This sculpture depicts the Jina Mahavira, the founder of the Jain religion and a historical contemporary of the Buddha. Here, Mahavira is shown as a Digambara, or “person clothed by air.” The Digambara sect of Jainism practices nudity as a form of asceticism. His nudity reflects his commitment to the most extreme and highest level of Jain practice. Additionally, the Jina is depicted engaged in standing meditation. This form of meditation is performed motionless and upright with hands at the sides as a method of gaining control of the body and thoughts. Ultimately, this work is centered on the idea of denying the power of the body and, despite its use of nudity, has no sexual connotations. It is actually an act of religious devotion.
11th-12th century (image); 16th century (base and halo)
24 1/2 × 18 1/2 × 7 7/8 in. (62.2 × 47 × 20 cm) (show scale)
This item is not on view
Brooklyn Museum Collection
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Jina Mahavira, 11th-12th century (image); 16th century (base and halo). Bronze, 24 1/2 × 18 1/2 × 7 7/8 in. (62.2 × 47 × 20 cm). Brooklyn Museum, Brooklyn Museum Collection, 34.752a-b. Creative Commons-BY (Photo: Brooklyn Museum, 34.752_front_PS11.jpg)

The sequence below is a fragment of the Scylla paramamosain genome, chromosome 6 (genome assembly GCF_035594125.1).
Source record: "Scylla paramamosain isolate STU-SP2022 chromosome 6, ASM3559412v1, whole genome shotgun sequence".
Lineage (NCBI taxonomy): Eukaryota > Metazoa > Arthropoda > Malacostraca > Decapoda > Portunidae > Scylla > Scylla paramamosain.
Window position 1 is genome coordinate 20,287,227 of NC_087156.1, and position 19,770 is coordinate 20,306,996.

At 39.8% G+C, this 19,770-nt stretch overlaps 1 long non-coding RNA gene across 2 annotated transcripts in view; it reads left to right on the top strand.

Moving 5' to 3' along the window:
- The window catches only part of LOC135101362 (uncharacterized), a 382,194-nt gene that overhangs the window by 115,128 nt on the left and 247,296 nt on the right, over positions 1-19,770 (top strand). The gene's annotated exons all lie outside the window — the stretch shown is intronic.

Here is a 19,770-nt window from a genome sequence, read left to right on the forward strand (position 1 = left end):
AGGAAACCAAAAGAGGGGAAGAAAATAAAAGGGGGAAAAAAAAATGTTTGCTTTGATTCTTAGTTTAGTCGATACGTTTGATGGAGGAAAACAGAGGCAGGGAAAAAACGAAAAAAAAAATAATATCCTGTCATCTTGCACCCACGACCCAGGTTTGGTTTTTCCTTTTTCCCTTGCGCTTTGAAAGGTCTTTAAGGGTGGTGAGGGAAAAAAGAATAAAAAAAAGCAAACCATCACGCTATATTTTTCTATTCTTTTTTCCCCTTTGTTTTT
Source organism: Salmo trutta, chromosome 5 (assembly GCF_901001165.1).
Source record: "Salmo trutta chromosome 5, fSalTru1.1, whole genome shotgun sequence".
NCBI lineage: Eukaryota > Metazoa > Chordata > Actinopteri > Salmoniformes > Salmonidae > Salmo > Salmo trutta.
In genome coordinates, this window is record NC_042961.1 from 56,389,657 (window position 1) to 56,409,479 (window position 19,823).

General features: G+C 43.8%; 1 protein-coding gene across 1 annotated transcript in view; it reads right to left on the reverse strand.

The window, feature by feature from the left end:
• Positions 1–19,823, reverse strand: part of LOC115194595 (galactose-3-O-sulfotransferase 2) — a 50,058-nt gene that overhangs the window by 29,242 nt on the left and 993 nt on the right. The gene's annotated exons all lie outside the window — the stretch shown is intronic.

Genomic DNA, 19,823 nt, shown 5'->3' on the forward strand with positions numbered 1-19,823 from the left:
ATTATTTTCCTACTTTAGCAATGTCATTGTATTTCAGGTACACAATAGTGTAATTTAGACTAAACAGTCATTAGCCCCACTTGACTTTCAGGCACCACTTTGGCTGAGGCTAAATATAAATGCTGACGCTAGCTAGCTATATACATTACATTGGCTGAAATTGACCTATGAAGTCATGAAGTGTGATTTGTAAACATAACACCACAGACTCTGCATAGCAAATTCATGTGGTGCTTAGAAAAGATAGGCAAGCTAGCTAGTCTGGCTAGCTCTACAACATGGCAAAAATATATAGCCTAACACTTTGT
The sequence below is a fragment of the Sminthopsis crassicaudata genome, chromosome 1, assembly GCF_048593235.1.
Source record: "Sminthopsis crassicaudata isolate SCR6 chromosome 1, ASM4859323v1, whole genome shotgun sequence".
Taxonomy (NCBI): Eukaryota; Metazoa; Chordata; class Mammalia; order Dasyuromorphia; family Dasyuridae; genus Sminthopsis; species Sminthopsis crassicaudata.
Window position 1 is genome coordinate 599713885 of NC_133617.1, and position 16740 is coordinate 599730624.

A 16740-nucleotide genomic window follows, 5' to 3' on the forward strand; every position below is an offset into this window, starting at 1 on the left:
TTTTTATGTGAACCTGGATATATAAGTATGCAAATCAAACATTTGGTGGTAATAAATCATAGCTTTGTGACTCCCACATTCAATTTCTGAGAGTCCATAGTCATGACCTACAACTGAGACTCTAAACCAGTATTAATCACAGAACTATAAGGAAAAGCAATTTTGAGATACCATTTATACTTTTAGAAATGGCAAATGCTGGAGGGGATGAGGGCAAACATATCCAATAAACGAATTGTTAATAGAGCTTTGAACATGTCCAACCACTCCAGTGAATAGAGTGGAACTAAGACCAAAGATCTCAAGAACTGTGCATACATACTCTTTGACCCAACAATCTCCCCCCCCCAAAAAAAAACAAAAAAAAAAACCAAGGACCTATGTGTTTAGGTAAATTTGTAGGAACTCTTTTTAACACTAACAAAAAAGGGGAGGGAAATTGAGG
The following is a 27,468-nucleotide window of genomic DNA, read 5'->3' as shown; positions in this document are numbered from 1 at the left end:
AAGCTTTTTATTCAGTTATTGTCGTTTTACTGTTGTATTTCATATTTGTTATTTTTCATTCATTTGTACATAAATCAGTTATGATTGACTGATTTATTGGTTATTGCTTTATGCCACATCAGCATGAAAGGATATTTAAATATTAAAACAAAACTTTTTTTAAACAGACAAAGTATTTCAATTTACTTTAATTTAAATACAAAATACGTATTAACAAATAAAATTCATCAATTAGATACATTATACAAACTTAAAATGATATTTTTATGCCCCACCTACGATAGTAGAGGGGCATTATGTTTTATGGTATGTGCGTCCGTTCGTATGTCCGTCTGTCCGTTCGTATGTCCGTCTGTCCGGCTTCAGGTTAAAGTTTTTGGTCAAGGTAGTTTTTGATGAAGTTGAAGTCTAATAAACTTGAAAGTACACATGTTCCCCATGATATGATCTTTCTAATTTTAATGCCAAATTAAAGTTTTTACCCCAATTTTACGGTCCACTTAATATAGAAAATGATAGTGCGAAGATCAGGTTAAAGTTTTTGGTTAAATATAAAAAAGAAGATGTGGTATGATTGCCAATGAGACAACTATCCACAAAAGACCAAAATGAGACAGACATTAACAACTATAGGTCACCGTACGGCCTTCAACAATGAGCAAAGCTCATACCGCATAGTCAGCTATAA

front, 34.752_front_PS11.jpg. Brooklyn Museum photograph, 2016
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Brass image (murti) of the twenty-fourth Jina, Mahavira, standing on a low square pedestal. The figure and pedestal rest on a rectangular base (bhadrapitha), which supports a large, arched screen (torana) behind. The figure is completely nude, indicating that the ascetic is of the Digambara sect. He stands in the characteristic Jaina pose with the body erect (samabhanga) and arms pendant, but with the hands not touching the thighs. The hair is spirally curled and the earlobes pendant. The torana (markara torana) is a high arched screen back. The lower part is of the simple architectural throne back type with supporting columns on each side, terminating in figures of lions in full relief. The arch rests on 2 small figures: reliefs of elephants with markara heads. The arch itself is comprised of an incised double row of projecting flame tongues (jvala) and is surmounted by a large grotesque head called a kirtimukha. The niche within the arch directly behind the figure is plain, with an incised border of diamond-shaped motifs. The front of the base upon which the figure stands bears an incised figure of a lion, the cognizance (cihna, identifying emblem) of Mahavira. On the lower projection of the base there is an inscription in Kanada script in three rows. The brass has darkened.
Sculpture comprised of two parts: figure and base
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